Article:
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One in 10 to be on NHS waiting lists by 2020, warns NHS England chief

Simon Stevens warned that if no more money is allocated to the NHS, the number of patients waiting for surgery will rise to five million by 2020/21.

One in 10 people in England will be on the NHS waiting list in three years, the head of NHS England has said.

In a desperate plea for more cash, Simon Stevens warned that if no more money is allocated to the NHS then the number of patients waiting to be admitted to hospital in England to have surgery will rocket to five million by 2020/21.

(PA graphics)

He said that under current funding levels, the NHS “can no longer do everything that is being asked of it”.

Mr Stevens told the NHS Providers conference in Birmingham that expansion plans for mental health and improvements in cancer care could stall.

He also indicated that controversial rationing policies adopted in some parts of the NHS could be rolled out nationally without more money.

Mr Stevens said he was bound by the health service’s duty of candour to set out the consequences of what would happen without more funds.

He drew on a new analysis by the Health Foundation, the King’s Fund and the Nuffield Trust which calculated that the NHS needs £4 billion more next year to prevent patient care from deteriorating.

He called on Brexiteers to make good on the Vote Leave campaign pledge of £350 million more each week to spend on the NHS.

Mr Stevens told delegates at the conference: “The budget for the NHS next year is well short of what is currently needed to properly look after our patients and their families in their time of greatest need.

“After seven years of understandable but unprecedented constraint, on the current budget outlook, the NHS can no longer do everything that is being asked of it.”

He added: “Our duty of candour requires us to explain the consequences of these decisions to help inform the difficult choices that will be made in the years ahead.

NHS England's chief executive Simon Stevens (Stefan Rousseau/PA)

“It boils down to this – on the current budget, far from growing the number of nurses and other frontline staff, in many parts of the country next year, hospitals, community health services and GPs are more likely to be retrenching and retreating.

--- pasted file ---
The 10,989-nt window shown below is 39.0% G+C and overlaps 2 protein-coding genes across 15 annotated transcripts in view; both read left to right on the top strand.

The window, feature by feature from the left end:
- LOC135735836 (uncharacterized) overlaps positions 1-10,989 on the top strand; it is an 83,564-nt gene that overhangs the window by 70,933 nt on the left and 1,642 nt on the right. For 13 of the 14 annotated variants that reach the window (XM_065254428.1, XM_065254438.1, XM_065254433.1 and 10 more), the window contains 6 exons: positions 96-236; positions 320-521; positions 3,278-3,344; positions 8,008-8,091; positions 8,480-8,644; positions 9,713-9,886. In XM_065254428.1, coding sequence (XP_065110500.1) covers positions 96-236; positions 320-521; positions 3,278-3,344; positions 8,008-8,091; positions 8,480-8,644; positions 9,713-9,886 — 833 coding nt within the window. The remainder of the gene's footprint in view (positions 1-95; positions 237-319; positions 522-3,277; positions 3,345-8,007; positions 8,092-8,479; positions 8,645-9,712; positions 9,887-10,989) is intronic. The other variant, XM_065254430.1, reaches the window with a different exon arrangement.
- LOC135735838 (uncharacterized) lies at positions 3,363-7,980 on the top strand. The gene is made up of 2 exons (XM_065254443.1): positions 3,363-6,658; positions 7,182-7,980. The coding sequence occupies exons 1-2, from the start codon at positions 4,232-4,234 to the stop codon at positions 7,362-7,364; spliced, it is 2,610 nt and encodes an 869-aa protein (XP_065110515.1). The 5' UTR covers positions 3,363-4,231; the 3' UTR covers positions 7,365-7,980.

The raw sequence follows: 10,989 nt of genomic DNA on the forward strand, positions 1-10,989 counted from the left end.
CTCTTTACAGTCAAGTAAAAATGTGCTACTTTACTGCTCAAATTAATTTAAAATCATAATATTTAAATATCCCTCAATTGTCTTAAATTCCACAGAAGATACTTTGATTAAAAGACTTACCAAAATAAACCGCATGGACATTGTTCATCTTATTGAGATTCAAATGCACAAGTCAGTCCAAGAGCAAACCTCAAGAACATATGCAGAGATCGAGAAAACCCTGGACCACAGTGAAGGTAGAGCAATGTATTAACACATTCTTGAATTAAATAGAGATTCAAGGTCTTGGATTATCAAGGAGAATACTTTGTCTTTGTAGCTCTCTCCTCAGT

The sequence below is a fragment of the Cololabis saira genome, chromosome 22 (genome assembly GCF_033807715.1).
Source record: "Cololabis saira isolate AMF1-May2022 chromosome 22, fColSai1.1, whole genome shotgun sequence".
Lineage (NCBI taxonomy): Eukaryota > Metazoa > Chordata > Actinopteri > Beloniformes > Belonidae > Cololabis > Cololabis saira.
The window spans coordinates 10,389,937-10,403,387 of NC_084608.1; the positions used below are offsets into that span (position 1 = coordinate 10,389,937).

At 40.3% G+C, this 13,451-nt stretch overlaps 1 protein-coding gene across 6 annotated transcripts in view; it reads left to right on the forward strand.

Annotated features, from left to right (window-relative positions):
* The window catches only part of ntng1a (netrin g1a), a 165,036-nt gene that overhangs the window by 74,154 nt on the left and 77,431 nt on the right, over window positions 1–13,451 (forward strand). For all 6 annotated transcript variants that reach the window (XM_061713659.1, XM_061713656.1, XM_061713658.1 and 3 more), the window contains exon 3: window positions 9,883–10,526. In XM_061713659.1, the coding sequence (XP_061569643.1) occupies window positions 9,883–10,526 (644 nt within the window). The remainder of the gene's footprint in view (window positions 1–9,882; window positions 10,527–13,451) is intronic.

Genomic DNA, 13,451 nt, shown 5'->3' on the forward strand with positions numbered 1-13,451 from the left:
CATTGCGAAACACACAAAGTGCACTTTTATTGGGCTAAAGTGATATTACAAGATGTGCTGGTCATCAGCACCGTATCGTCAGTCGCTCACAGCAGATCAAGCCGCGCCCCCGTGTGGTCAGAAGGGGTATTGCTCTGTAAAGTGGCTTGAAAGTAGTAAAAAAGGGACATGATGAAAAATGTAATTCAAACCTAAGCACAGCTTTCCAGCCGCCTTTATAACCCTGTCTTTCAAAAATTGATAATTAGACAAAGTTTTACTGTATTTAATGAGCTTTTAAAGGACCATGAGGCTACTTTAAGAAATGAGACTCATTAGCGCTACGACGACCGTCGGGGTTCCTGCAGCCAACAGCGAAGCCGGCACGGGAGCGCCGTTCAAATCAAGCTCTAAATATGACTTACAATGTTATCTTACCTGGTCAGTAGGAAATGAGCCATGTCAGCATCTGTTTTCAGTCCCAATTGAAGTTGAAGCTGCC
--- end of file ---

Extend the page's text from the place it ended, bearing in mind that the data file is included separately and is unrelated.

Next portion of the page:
“On the current funding outlook, it is going to be increasingly hard to expand mental health services or improve cancer care – services the public need and rightly want.

“And crucially, on the current funding outlook, the NHS waiting list will grow to five million people by 2021. That’s an extra million people on the waiting list. One in 10 of us waiting for an operation – the highest number ever.”

Mr Stevens added: “Of necessity, this year the NHS has reluctantly had to temporarily limit the annual increase of waiting list operations, to protect funding for A&E, mental health services and GP care.

“To decide that should now be a permanent decision would be to turn back a decade of progress – a decade in which we have cut the wait for an NHS operation from over 18 months to under 18 weeks – and this would mean the Government having to publicly, legally abolish patients’ national waiting times guarantees.”

Just over four million patients are on the waiting list.

Mr Stevens added: “Some may say, ‘aren’t we spending at the European average?’ Well only if you think that bundling austerity-shrunken Greek and Portuguese health spending should help shape the benchmark for Britain.

“If instead you think that modern Britain should look more like Germany or France or Sweden then we are underfunding our health services by £20 billion to £30 billion a year.

“Rather than our criticising these clear Brexit funding commitments to NHS patients – promises entered into by Cabinet ministers and by MPs – the public want to see them honoured.”

Health Secretary Jeremy Hunt, who also spoke at the conference, said: “I think the scale of additional investment the NHS needs is high because in 10 years’ time we will have a million more over-75s to look after.

“If you look at the track record of the Government you can see that our priority has been the NHS as the economy has recovered, you can see significant increase.

“The Prime Minister and the Chancellor are very aware of the financial pressures that people like the King’s Fund are talking about. What is much more challenging is the national financial context.

“There is also an awful lot that all of us in the NHS can do to improve the quality of patient care and I think that it is a mistake if we say that the entire future of the NHS hangs on a decision Philip Hammond makes in the Budget in two weeks’ time.”

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